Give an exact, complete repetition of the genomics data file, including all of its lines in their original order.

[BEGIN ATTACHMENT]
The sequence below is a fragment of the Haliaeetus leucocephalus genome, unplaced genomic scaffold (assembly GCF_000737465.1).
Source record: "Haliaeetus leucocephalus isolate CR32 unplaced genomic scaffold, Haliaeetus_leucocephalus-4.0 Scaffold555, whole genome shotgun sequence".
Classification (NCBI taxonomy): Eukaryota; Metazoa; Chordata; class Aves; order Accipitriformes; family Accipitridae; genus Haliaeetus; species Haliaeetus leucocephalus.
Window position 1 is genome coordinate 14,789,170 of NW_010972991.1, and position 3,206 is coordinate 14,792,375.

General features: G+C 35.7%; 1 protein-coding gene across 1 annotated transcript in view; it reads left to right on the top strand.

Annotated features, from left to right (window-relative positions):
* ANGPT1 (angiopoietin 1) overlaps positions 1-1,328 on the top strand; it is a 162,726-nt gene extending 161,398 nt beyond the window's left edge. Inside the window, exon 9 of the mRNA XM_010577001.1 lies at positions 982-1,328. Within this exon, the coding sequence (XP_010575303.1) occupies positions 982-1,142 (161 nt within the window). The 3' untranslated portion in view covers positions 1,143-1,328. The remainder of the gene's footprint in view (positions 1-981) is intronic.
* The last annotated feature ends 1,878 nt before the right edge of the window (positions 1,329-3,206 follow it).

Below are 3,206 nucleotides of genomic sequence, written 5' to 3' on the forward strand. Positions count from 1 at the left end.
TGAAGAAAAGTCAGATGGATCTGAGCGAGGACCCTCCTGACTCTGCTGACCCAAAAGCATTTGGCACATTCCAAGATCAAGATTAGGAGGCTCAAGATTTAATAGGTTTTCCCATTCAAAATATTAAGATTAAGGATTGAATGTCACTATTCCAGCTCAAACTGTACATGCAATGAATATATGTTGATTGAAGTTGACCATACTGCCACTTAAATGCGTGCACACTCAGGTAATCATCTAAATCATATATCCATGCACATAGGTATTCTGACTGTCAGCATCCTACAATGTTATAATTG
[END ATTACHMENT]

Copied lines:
The sequence below is a fragment of the Haliaeetus leucocephalus genome, unplaced genomic scaffold (assembly GCF_000737465.1).
Source record: "Haliaeetus leucocephalus isolate CR32 unplaced genomic scaffold, Haliaeetus_leucocephalus-4.0 Scaffold555, whole genome shotgun sequence".
Classification (NCBI taxonomy): Eukaryota; Metazoa; Chordata; class Aves; order Accipitriformes; family Accipitridae; genus Haliaeetus; species Haliaeetus leucocephalus.
Window position 1 is genome coordinate 14,789,170 of NW_010972991.1, and position 3,206 is coordinate 14,792,375.

General features: G+C 35.7%; 1 protein-coding gene across 1 annotated transcript in view; it reads left to right on the top strand.

Annotated features, from left to right (window-relative positions):
* ANGPT1 (angiopoietin 1) overlaps positions 1-1,328 on the top strand; it is a 162,726-nt gene extending 161,398 nt beyond the window's left edge. Inside the window, exon 9 of the mRNA XM_010577001.1 lies at positions 982-1,328. Within this exon, the coding sequence (XP_010575303.1) occupies positions 982-1,142 (161 nt within the window). The 3' untranslated portion in view covers positions 1,143-1,328. The remainder of the gene's footprint in view (positions 1-981) is intronic.
* The last annotated feature ends 1,878 nt before the right edge of the window (positions 1,329-3,206 follow it).

Below are 3,206 nucleotides of genomic sequence, written 5' to 3' on the forward strand. Positions count from 1 at the left end.
TGAAGAAAAGTCAGATGGATCTGAGCGAGGACCCTCCTGACTCTGCTGACCCAAAAGCATTTGGCACATTCCAAGATCAAGATTAGGAGGCTCAAGATTTAATAGGTTTTCCCATTCAAAATATTAAGATTAAGGATTGAATGTCACTATTCCAGCTCAAACTGTACATGCAATGAATATATGTTGATTGAAGTTGACCATACTGCCACTTAAATGCGTGCACACTCAGGTAATCATCTAAATCATATATCCATGCACATAGGTATTCTGACTGTCAGCATCCTACAATGTTATAATTG